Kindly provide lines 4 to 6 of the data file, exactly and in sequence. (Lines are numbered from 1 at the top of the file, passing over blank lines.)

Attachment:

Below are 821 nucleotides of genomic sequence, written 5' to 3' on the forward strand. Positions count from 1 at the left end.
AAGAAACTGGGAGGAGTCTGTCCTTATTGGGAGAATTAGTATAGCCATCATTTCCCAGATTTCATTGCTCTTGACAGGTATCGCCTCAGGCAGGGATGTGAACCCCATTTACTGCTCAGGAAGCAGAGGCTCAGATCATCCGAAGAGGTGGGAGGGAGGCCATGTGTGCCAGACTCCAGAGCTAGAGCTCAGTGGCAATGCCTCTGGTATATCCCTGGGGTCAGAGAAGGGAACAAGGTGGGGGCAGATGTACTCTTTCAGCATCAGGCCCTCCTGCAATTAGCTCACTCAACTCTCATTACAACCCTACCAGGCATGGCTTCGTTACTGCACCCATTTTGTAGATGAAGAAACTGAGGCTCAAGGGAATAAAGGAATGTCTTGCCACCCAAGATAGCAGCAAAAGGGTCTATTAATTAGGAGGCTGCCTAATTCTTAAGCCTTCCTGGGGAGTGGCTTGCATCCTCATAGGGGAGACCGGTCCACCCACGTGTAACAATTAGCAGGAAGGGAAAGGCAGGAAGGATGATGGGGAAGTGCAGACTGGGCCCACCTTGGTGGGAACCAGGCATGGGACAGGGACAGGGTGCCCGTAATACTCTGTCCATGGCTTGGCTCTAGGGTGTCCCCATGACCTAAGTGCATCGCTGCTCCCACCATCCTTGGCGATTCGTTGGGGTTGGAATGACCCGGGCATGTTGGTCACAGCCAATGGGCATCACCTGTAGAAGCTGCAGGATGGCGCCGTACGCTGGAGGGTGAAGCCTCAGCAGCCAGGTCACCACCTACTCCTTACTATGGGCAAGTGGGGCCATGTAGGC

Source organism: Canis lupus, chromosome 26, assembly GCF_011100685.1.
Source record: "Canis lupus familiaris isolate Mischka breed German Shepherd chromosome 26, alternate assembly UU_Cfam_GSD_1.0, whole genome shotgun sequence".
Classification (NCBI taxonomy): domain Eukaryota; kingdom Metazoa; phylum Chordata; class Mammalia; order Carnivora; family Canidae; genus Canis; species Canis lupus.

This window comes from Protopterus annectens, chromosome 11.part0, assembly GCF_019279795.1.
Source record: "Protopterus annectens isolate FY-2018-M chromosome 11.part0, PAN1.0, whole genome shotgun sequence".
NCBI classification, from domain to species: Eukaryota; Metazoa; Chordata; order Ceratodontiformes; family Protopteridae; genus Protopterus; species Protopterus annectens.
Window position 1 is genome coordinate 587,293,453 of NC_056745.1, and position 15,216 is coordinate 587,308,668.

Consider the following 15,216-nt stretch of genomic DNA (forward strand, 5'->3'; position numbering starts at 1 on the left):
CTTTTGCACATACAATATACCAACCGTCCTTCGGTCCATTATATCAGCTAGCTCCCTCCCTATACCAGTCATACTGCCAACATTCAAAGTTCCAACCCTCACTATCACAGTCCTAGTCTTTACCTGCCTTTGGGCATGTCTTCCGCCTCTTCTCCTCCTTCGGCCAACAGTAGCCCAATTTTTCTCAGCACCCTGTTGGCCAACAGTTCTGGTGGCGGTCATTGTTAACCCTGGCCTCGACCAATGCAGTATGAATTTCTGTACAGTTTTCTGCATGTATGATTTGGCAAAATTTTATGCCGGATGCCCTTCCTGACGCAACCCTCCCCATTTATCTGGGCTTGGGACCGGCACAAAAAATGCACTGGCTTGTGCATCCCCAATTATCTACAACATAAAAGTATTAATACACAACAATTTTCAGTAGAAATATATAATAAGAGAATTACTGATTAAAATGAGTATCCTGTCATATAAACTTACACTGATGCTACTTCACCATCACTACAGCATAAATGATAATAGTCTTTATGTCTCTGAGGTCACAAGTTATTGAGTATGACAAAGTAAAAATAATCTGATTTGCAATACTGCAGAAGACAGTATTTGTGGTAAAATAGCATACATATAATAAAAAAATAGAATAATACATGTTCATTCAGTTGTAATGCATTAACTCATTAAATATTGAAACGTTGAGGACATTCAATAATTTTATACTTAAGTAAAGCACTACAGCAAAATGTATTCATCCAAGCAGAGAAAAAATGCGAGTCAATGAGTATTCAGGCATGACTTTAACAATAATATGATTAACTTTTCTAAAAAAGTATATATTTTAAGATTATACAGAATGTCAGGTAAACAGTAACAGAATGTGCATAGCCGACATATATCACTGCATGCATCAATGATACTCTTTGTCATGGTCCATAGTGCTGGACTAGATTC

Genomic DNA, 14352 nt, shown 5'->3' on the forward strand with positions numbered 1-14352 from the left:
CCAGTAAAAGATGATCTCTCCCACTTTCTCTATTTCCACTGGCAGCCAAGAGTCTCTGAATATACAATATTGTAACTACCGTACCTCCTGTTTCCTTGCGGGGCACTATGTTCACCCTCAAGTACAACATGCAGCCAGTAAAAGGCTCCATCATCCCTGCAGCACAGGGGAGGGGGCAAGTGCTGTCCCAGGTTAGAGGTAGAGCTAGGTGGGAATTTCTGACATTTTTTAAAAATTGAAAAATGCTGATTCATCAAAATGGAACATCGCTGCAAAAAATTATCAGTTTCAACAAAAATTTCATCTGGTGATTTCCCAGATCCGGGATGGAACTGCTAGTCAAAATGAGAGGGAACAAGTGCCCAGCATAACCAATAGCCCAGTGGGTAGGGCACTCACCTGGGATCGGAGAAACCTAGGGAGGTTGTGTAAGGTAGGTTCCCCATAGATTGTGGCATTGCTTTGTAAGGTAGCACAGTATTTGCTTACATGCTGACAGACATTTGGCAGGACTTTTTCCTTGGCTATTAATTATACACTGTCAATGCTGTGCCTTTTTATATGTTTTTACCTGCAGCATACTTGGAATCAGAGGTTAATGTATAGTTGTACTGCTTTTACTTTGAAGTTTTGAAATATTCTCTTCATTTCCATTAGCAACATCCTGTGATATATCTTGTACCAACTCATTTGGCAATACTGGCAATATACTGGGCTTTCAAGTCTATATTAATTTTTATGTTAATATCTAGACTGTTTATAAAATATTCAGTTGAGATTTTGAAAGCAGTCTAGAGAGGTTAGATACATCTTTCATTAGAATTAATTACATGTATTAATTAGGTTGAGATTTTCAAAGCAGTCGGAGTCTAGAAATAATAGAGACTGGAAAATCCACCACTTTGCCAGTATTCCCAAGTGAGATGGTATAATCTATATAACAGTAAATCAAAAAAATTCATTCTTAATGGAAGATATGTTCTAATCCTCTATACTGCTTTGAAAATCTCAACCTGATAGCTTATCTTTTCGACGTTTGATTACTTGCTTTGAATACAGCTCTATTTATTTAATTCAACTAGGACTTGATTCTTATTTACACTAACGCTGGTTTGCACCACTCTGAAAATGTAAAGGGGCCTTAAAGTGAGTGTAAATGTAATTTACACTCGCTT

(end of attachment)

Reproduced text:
Source record: "Canis lupus familiaris isolate Mischka breed German Shepherd chromosome 26, alternate assembly UU_Cfam_GSD_1.0, whole genome shotgun sequence".
Classification (NCBI taxonomy): domain Eukaryota; kingdom Metazoa; phylum Chordata; class Mammalia; order Carnivora; family Canidae; genus Canis; species Canis lupus.

This window comes from Protopterus annectens, chromosome 11.part0, assembly GCF_019279795.1.